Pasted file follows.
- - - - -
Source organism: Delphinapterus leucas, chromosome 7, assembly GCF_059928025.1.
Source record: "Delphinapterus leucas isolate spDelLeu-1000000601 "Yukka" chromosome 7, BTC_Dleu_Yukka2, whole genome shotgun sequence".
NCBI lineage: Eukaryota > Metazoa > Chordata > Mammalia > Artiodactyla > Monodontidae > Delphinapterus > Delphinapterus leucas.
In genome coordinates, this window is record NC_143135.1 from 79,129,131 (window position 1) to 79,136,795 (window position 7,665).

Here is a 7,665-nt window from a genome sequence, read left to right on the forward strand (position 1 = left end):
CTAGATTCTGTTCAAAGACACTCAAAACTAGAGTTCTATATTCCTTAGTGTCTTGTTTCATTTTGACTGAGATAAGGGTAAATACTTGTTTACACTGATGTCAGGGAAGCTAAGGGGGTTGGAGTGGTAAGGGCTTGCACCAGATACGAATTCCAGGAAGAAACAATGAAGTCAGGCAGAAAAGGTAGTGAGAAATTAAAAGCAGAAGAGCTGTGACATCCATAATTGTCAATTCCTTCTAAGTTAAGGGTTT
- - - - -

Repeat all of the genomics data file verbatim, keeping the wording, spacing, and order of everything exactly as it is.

Source organism: Delphinapterus leucas, chromosome 7, assembly GCF_059928025.1.
Source record: "Delphinapterus leucas isolate spDelLeu-1000000601 "Yukka" chromosome 7, BTC_Dleu_Yukka2, whole genome shotgun sequence".
NCBI lineage: Eukaryota > Metazoa > Chordata > Mammalia > Artiodactyla > Monodontidae > Delphinapterus > Delphinapterus leucas.
In genome coordinates, this window is record NC_143135.1 from 79,129,131 (window position 1) to 79,136,795 (window position 7,665).

Here is a 7,665-nt window from a genome sequence, read left to right on the forward strand (position 1 = left end):
CTAGATTCTGTTCAAAGACACTCAAAACTAGAGTTCTATATTCCTTAGTGTCTTGTTTCATTTTGACTGAGATAAGGGTAAATACTTGTTTACACTGATGTCAGGGAAGCTAAGGGGGTTGGAGTGGTAAGGGCTTGCACCAGATACGAATTCCAGGAAGAAACAATGAAGTCAGGCAGAAAAGGTAGTGAGAAATTAAAAGCAGAAGAGCTGTGACATCCATAATTGTCAATTCCTTCTAAGTTAAGGGTTT